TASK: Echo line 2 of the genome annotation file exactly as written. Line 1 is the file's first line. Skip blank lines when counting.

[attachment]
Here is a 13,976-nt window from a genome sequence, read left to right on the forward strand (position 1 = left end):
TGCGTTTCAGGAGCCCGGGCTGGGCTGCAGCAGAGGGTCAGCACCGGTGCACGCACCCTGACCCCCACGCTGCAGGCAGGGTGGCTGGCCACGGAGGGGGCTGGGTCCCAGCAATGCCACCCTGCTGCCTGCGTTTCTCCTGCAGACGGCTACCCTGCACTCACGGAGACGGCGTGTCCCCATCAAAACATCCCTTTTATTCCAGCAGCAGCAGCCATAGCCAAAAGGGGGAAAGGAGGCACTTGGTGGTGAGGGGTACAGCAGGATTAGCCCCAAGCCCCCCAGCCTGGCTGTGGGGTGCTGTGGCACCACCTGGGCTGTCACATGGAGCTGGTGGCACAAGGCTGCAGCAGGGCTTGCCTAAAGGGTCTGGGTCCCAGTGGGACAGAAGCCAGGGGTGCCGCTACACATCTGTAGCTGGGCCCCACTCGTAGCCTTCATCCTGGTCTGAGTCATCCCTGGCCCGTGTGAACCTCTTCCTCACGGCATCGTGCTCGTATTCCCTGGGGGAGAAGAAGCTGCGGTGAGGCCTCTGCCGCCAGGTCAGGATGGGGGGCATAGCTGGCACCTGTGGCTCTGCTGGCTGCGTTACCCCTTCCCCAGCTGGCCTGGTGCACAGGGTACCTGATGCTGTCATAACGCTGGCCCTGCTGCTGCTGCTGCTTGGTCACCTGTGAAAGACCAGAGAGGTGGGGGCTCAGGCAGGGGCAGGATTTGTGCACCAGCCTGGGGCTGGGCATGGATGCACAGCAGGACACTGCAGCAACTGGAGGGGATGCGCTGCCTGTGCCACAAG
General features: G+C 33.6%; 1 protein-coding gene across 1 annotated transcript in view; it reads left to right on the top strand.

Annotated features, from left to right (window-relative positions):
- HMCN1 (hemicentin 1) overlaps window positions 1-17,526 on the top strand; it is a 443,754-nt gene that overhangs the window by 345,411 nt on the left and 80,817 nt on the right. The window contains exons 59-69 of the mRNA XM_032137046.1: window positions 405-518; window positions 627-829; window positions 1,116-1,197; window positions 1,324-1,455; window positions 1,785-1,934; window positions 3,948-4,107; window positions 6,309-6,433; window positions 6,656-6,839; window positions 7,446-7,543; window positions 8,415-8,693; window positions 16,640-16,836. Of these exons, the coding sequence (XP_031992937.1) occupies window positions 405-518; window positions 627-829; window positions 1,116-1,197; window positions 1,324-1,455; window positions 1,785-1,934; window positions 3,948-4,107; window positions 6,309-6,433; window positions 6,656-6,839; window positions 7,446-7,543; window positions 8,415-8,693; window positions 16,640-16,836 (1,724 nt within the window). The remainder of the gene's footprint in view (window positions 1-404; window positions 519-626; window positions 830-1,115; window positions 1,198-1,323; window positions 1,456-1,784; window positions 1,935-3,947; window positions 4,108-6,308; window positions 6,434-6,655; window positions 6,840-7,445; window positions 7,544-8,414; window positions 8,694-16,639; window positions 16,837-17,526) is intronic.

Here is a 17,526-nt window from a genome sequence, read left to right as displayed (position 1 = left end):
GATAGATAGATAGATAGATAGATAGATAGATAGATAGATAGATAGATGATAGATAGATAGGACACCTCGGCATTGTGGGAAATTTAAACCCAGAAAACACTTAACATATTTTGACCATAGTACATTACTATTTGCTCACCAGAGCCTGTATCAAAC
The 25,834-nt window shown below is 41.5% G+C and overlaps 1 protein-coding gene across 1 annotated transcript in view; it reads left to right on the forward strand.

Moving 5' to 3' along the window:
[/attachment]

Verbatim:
TGCGTTTCAGGAGCCCGGGCTGGGCTGCAGCAGAGGGTCAGCACCGGTGCACGCACCCTGACCCCCACGCTGCAGGCAGGGTGGCTGGCCACGGAGGGGGCTGGGTCCCAGCAATGCCACCCTGCTGCCTGCGTTTCTCCTGCAGACGGCTACCCTGCACTCACGGAGACGGCGTGTCCCCATCAAAACATCCCTTTTATTCCAGCAGCAGCAGCCATAGCCAAAAGGGGGAAAGGAGGCACTTGGTGGTGAGGGGTACAGCAGGATTAGCCCCAAGCCCCCCAGCCTGGCTGTGGGGTGCTGTGGCACCACCTGGGCTGTCACATGGAGCTGGTGGCACAAGGCTGCAGCAGGGCTTGCCTAAAGGGTCTGGGTCCCAGTGGGACAGAAGCCAGGGGTGCCGCTACACATCTGTAGCTGGGCCCCACTCGTAGCCTTCATCCTGGTCTGAGTCATCCCTGGCCCGTGTGAACCTCTTCCTCACGGCATCGTGCTCGTATTCCCTGGGGGAGAAGAAGCTGCGGTGAGGCCTCTGCCGCCAGGTCAGGATGGGGGGCATAGCTGGCACCTGTGGCTCTGCTGGCTGCGTTACCCCTTCCCCAGCTGGCCTGGTGCACAGGGTACCTGATGCTGTCATAACGCTGGCCCTGCTGCTGCTGCTGCTTGGTCACCTGTGAAAGACCAGAGAGGTGGGGGCTCAGGCAGGGGCAGGATTTGTGCACCAGCCTGGGGCTGGGCATGGATGCACAGCAGGACACTGCAGCAACTGGAGGGGATGCGCTGCCTGTGCCACAAG